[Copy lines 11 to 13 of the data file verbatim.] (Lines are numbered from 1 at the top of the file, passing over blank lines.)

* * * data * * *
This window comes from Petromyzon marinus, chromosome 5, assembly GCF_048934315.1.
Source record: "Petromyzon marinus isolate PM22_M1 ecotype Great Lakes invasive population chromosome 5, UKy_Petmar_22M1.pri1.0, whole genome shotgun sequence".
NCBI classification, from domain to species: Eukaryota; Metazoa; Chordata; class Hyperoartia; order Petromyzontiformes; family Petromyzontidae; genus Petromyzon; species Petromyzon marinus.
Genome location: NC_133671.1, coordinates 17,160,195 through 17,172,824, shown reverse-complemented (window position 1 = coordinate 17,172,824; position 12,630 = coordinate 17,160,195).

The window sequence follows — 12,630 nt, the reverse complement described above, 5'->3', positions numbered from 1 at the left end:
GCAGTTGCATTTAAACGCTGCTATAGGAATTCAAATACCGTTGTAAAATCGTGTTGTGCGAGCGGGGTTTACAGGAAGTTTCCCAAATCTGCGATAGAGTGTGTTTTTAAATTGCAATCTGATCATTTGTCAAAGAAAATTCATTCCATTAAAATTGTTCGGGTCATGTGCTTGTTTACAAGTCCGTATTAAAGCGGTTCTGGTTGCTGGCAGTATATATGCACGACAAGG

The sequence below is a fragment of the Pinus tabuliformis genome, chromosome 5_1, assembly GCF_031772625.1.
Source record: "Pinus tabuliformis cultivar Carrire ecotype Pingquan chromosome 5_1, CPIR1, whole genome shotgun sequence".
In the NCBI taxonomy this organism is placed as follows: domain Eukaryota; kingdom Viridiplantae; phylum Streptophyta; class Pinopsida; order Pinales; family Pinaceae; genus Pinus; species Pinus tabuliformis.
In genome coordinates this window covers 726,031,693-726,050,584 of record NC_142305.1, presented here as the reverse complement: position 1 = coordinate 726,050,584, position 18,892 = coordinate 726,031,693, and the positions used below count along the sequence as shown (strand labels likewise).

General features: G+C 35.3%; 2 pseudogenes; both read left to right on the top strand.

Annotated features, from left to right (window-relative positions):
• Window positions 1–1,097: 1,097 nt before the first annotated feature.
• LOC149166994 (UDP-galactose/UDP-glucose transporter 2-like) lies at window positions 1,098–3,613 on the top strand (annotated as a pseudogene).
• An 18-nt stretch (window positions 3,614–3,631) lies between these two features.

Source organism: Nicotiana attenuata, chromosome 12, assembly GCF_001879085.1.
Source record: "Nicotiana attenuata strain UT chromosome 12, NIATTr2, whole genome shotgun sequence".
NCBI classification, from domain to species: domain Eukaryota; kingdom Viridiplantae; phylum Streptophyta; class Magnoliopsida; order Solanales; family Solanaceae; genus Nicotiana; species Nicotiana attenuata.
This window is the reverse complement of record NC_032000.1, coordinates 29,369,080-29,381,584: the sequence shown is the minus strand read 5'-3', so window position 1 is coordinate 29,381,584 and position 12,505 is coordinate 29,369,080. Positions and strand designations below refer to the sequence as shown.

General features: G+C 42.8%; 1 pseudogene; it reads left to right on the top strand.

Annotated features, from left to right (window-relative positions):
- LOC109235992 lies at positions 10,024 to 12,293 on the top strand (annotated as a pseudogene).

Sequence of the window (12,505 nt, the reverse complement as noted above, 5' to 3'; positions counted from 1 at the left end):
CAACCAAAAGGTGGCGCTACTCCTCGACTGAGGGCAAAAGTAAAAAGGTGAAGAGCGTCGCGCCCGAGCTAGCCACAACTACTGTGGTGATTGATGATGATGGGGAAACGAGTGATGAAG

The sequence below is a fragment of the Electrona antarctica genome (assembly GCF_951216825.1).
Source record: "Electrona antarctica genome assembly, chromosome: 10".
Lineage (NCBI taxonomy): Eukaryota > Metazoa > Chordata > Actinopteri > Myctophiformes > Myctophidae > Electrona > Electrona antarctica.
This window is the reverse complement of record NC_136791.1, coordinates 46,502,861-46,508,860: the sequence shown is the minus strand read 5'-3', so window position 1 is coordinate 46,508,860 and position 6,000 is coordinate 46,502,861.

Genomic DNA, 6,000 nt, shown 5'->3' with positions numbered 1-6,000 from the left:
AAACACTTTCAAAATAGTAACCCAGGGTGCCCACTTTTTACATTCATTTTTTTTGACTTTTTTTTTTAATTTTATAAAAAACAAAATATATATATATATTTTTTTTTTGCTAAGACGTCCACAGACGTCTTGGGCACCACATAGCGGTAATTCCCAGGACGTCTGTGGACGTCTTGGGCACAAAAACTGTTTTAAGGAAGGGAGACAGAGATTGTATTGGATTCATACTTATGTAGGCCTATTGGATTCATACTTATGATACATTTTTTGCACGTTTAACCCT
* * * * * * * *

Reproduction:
General features: G+C 35.3%; 2 pseudogenes; both read left to right on the top strand.

Annotated features, from left to right (window-relative positions):
• Window positions 1–1,097: 1,097 nt before the first annotated feature.